On the other hand, eating too much fat or the wrong fats interferes with ovulation, spurs insulin resistance, increases the risk of endometriosis, and disrupts hormone production and balance, not to mention all the other ways it messes with your health.

In this diet, we steer clear of trans fats, which, among other things, can cause or exacerbate insulin resistance and ovulatory dysfunction and interfere with hormone production and balance. In a large, long-term study, researchers at the Harvard School of Public Health and Harvard Medical School found a link between increasing amounts of trans fats in women’s diets and increasing instances of infertility.

If you eat only fresh, whole, natural foods, you don’t have to give trans fats a second thought: they exist only in commercial, industrially prepared, and factory-manipulated foods. So watch out for commercial baked goods, crackers, cakes, and so on, as well as frozen meals and, the biggest transgressor of all, stick margarine.

Reduce sweeteners.

Both sugar and artificial sweeteners are highly acidic and will increase bloating, so try to cut out or at least reduce foods with added sugars, no-calorie sweeteners (the most acidic ingredient on the planet) and high fructose corn syrup.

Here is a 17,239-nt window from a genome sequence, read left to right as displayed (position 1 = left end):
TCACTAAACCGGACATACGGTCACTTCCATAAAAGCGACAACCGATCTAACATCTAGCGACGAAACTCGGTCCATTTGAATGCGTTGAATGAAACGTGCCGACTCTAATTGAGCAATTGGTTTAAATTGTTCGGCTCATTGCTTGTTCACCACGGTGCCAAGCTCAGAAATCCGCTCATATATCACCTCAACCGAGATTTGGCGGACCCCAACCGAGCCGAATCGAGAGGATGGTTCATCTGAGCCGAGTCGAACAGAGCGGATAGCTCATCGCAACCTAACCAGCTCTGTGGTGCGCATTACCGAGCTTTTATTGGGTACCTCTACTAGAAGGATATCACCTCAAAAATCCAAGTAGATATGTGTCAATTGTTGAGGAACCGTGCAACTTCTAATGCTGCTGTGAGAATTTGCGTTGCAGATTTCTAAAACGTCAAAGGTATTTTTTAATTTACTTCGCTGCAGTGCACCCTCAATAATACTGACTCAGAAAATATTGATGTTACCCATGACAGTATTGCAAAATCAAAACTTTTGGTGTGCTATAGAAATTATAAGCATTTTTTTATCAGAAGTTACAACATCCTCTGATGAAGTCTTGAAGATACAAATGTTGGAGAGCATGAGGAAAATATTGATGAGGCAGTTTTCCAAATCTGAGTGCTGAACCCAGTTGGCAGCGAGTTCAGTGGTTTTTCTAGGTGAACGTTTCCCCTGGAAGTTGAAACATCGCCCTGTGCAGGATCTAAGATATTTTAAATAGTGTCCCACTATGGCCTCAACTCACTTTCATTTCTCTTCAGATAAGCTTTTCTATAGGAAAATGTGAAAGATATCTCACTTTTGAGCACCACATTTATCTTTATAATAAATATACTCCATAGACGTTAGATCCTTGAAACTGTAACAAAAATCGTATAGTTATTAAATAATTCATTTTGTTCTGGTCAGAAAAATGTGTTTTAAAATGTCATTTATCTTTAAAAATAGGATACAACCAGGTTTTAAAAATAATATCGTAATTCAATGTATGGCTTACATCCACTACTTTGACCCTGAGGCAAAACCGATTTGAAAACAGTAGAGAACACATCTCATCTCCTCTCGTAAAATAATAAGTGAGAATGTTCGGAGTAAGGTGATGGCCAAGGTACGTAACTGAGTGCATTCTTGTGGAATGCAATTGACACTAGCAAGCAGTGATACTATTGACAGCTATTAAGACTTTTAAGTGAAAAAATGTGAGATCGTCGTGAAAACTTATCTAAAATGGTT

Sugars contribute to a bacteria imbalance in the gut, while artificial sweeteners are hard or impossible for most of us to digest.

Whole Grains

Most of the grains Americans eat have been refined. This is because they cook faster and spoil more slowly that way.

They are also digested faster, much faster, so they bombard the body with simple carbohydrates—the same way sugar does, metabolically speaking—making us feel lousy. As a result, cycle from brief “sugar highs” to long, low “sugar crashes”—the sharp peaks and valleys of energy with which most of us are all too familiar. Blood sugar and insulin levels go through the roof as the body tries to handle the rapidly digested carbs, ultimately creating insulin resistance and increasing our risk of type 2 diabetes and a host of general health issues.

This cycle also increases the risks of hormonal and ovulatory problems that impair fertility.

DR. JILL BLAKEWAY

Dr. Jill Blakeway is a Doctor of Acupuncture and Chinese Medicine, a licensed and board-certified acupuncturist, and clinical herbalist. Jill founded the Yinova Center in 1999 and currently acts as Clinic Director alongside her husband, Noah Rubinstein. As a practitioner, she is known for her intuitive approach to Chinese medicine and particularly for her skills as an acupuncturist and energy healer.

Written with a fertility doctor, Making Babies offers a proven 3-month program designed to help couples get the best of both Eastern and Western medicine to enhance their fertility and increase their chances of conception.